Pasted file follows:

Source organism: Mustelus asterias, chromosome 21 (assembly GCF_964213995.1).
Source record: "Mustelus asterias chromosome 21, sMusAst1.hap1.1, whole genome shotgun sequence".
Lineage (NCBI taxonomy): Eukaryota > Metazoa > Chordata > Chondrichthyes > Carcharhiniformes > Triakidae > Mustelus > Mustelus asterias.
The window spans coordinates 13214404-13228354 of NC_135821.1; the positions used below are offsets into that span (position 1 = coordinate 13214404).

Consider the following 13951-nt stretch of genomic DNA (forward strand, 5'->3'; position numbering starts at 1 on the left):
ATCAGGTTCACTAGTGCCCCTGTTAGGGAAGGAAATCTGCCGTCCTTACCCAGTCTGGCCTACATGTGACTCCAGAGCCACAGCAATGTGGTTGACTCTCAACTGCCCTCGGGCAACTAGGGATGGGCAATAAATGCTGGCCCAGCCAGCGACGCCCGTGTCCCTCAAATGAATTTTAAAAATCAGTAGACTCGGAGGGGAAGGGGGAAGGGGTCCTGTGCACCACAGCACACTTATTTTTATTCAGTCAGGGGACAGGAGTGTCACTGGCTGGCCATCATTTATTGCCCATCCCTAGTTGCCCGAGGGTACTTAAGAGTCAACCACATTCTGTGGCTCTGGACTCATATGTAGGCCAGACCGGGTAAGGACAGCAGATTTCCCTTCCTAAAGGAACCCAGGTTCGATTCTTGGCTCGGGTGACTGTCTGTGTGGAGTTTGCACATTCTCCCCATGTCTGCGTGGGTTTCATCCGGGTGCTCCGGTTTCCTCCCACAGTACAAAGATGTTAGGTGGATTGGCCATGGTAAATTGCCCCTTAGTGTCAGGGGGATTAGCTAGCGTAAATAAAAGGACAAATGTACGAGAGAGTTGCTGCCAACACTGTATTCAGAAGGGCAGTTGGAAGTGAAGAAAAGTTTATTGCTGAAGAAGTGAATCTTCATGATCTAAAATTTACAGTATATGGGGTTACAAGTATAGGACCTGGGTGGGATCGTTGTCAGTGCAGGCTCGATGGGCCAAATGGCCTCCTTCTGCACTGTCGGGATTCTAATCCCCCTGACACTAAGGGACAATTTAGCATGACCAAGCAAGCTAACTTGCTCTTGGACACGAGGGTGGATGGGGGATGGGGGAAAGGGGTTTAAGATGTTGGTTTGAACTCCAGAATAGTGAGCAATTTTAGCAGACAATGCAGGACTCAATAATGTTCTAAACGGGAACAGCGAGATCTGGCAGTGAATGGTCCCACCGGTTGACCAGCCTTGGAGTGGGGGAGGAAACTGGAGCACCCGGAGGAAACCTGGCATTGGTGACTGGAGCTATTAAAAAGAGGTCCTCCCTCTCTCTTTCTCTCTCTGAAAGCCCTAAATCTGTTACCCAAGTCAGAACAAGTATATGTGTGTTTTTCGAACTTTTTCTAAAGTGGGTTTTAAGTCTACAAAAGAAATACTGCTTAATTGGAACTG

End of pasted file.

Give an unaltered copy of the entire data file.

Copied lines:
Source organism: Mustelus asterias, chromosome 21 (assembly GCF_964213995.1).
Source record: "Mustelus asterias chromosome 21, sMusAst1.hap1.1, whole genome shotgun sequence".
Lineage (NCBI taxonomy): Eukaryota > Metazoa > Chordata > Chondrichthyes > Carcharhiniformes > Triakidae > Mustelus > Mustelus asterias.
The window spans coordinates 13214404-13228354 of NC_135821.1; the positions used below are offsets into that span (position 1 = coordinate 13214404).

Consider the following 13951-nt stretch of genomic DNA (forward strand, 5'->3'; position numbering starts at 1 on the left):
ATCAGGTTCACTAGTGCCCCTGTTAGGGAAGGAAATCTGCCGTCCTTACCCAGTCTGGCCTACATGTGACTCCAGAGCCACAGCAATGTGGTTGACTCTCAACTGCCCTCGGGCAACTAGGGATGGGCAATAAATGCTGGCCCAGCCAGCGACGCCCGTGTCCCTCAAATGAATTTTAAAAATCAGTAGACTCGGAGGGGAAGGGGGAAGGGGTCCTGTGCACCACAGCACACTTATTTTTATTCAGTCAGGGGACAGGAGTGTCACTGGCTGGCCATCATTTATTGCCCATCCCTAGTTGCCCGAGGGTACTTAAGAGTCAACCACATTCTGTGGCTCTGGACTCATATGTAGGCCAGACCGGGTAAGGACAGCAGATTTCCCTTCCTAAAGGAACCCAGGTTCGATTCTTGGCTCGGGTGACTGTCTGTGTGGAGTTTGCACATTCTCCCCATGTCTGCGTGGGTTTCATCCGGGTGCTCCGGTTTCCTCCCACAGTACAAAGATGTTAGGTGGATTGGCCATGGTAAATTGCCCCTTAGTGTCAGGGGGATTAGCTAGCGTAAATAAAAGGACAAATGTACGAGAGAGTTGCTGCCAACACTGTATTCAGAAGGGCAGTTGGAAGTGAAGAAAAGTTTATTGCTGAAGAAGTGAATCTTCATGATCTAAAATTTACAGTATATGGGGTTACAAGTATAGGACCTGGGTGGGATCGTTGTCAGTGCAGGCTCGATGGGCCAAATGGCCTCCTTCTGCACTGTCGGGATTCTAATCCCCCTGACACTAAGGGACAATTTAGCATGACCAAGCAAGCTAACTTGCTCTTGGACACGAGGGTGGATGGGGGATGGGGGAAAGGGGTTTAAGATGTTGGTTTGAACTCCAGAATAGTGAGCAATTTTAGCAGACAATGCAGGACTCAATAATGTTCTAAACGGGAACAGCGAGATCTGGCAGTGAATGGTCCCACCGGTTGACCAGCCTTGGAGTGGGGGAGGAAACTGGAGCACCCGGAGGAAACCTGGCATTGGTGACTGGAGCTATTAAAAAGAGGTCCTCCCTCTCTCTTTCTCTCTCTGAAAGCCCTAAATCTGTTACCCAAGTCAGAACAAGTATATGTGTGTTTTTCGAACTTTTTCTAAAGTGGGTTTTAAGTCTACAAAAGAAATACTGCTTAATTGGAACTG